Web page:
The Grand Tour: The European Adventure Of A Continental Drifter, by Tim Moore
Once you become familiar with this author and his approach, as this is the fourth book of his I have read, you have a great deal of insight into what to expect. This book delivers what one would expect on the surface level–the author engages in some sort of ridiculous but historically significant travel stunt and shows himself as an English lout abroad. He attempts to live both the high life and the low life and tries to avoid making his behavior heroic–mock heroism is a guise he adopts often–in order to correspond to our contemporary tastes for irony and in order to avoid being the subject of envy. If you have read humorous travel writing before , you know what to expect with a great deal of the material here, where the author seeks to follow the itinerary of the first known English grand tourist, a tragic figure by the name of Thomas Coryate, whose attempts at gaining respect backfired and led him to increasingly desperate attempts at travel that ultimately ended with his death in India. Like some of his other books, then, this is a book that offers a great deal of humor but also has a lot of melancholy undergirding it.
In terms of its contents, this book is written with a few mostly long chapters that take up over 350 pages of written material. This book is truly a grand one in its scope, showing the author in a used Rolls Royce attempting to live on the cheap while following the itinerary of Coryate’s Grand Tour in the early 1600’s. Naturally, being almost monolingual, the author finds himself having trouble with people in other places, finds frightening places to sleep, and even manages to illegally park in front of a police station at one point. His itinerary takes him through some fairly familiar cities in France, Italy, Switzerland, Germany, and the Netherlands, and his observations are not necessarily cruel. For example, he finds Padua an amazing city once its circular geography is understood but finds himself with a great aversion to Venice, a city which in his estimation is doomed to demographic failure because of the shortage of children. The author also demonstrates a wide degree of knowledge for the follies of English travelers abroad and apparently has to deal with a lot of Gary Glitter jokes because apparently joking about pedophilia is funny to some people, I guess.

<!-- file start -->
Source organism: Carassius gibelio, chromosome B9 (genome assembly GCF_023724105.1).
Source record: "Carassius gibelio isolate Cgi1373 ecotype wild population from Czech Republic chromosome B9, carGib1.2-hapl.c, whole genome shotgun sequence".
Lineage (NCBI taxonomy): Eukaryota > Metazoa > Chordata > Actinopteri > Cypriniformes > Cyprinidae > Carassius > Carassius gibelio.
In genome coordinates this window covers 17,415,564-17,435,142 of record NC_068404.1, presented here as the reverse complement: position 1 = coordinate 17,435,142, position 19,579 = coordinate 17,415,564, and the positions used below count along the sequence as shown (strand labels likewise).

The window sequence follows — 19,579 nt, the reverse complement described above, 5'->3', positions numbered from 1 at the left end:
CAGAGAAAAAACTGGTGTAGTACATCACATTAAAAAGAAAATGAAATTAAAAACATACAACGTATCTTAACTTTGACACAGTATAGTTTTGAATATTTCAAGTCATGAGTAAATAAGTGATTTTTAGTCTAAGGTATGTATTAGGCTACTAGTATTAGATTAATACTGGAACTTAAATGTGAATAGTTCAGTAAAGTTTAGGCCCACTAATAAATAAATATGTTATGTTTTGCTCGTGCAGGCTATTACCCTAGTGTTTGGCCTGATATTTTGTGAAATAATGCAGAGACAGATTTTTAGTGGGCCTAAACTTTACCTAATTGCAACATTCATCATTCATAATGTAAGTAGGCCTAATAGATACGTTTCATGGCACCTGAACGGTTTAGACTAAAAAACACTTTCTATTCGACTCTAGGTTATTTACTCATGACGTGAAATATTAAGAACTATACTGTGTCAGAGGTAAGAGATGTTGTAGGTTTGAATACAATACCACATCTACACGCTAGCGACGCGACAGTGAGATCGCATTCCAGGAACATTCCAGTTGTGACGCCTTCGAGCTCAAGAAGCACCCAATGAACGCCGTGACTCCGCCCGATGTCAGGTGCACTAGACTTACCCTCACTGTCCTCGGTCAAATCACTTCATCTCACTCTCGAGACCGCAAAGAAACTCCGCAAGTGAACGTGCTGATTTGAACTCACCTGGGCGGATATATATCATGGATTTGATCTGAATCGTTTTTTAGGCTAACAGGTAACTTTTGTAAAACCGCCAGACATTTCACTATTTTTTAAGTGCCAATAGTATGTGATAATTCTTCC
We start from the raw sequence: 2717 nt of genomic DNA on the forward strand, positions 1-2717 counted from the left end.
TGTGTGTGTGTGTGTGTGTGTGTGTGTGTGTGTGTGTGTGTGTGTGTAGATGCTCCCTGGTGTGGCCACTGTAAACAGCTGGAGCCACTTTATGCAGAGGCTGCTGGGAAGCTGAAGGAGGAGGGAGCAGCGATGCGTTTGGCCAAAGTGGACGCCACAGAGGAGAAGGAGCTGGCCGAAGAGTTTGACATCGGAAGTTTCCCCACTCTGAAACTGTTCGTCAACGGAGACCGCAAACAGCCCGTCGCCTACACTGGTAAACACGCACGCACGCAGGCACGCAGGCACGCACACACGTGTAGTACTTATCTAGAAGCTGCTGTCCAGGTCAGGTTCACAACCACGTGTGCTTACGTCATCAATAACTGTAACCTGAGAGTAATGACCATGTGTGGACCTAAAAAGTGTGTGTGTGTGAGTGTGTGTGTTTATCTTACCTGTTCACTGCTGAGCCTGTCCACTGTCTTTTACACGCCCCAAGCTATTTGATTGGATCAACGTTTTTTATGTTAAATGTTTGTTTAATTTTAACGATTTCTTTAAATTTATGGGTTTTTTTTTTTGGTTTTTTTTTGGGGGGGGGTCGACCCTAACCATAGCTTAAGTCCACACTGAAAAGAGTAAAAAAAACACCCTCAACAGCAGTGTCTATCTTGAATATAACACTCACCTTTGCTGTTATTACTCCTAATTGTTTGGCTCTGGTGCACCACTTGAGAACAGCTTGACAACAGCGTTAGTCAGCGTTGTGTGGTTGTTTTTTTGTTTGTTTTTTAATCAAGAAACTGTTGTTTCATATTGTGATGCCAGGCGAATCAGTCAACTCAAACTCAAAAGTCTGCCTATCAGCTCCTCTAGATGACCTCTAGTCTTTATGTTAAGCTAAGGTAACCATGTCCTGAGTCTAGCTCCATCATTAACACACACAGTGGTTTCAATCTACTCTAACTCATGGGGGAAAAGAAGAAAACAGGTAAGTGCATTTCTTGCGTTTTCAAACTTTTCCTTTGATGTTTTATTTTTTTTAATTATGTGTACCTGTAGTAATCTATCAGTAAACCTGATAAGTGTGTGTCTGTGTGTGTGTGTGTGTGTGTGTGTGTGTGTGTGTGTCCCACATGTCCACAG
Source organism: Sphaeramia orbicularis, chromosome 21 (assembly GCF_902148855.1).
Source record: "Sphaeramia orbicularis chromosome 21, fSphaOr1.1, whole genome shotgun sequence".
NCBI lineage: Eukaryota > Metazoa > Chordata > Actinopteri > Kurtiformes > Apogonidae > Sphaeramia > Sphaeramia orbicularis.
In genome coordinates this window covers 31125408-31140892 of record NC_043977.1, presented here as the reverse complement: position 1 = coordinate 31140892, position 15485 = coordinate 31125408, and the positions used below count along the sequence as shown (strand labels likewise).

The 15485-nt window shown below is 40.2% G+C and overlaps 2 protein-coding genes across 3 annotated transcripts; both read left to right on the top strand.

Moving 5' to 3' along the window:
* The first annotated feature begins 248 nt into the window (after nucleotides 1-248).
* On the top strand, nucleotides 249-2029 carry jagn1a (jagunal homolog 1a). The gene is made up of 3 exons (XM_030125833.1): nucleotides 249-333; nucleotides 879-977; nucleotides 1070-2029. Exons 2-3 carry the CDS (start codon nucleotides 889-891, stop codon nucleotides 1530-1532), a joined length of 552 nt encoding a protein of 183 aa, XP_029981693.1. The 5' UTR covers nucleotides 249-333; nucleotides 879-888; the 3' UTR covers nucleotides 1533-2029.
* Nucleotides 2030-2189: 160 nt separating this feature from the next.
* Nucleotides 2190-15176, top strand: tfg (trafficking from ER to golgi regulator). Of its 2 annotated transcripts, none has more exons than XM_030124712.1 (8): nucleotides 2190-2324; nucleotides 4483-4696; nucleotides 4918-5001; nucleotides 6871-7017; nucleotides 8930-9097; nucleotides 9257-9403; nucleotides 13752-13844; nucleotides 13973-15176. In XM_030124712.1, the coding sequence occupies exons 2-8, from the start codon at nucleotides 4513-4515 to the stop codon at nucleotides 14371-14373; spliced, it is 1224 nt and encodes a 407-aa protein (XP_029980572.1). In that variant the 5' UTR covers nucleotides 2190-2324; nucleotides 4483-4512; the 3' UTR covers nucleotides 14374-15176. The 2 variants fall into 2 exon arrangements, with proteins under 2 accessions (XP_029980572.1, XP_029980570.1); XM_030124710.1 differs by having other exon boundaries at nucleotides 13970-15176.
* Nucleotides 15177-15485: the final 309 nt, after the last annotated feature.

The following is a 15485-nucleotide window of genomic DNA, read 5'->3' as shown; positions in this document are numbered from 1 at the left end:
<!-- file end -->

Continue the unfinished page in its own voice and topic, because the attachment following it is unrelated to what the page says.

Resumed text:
What I found most worthwhile about this book, though, was those sadder and more melancholy moments that the author demonstrates here beneath the veneer of surface comedy. Ultimately, it is the book’s genuinely more touching moments that earned my respect the most. There is, of course, the tragedy of the poor but earnest Thomas Coryate seeking respect that he will never find and eventually despairing of life while abroad in India, who never received the respect he deserved despite introducing the English to the habit of a grand tour and also introducing the fork and the umbrella to England as a result of his European travels. There is the tragedy of Tom Moore’s continual heroic journeys that he feels necessary to disguise as campy and mock-heroic travels because he feels that an earnest and sincere effort will not be appreciated. The author even expresses a feeling of sadness for the loss of national identity in the face of growing European unity, the feeling that it will be unnecessary in the future for English to travel to other places because European unity will lead to a depressing sameness between countries, a worry I think that the author overstates, thankfully, even if the thought appears to oppress him somewhat.
 See, for example: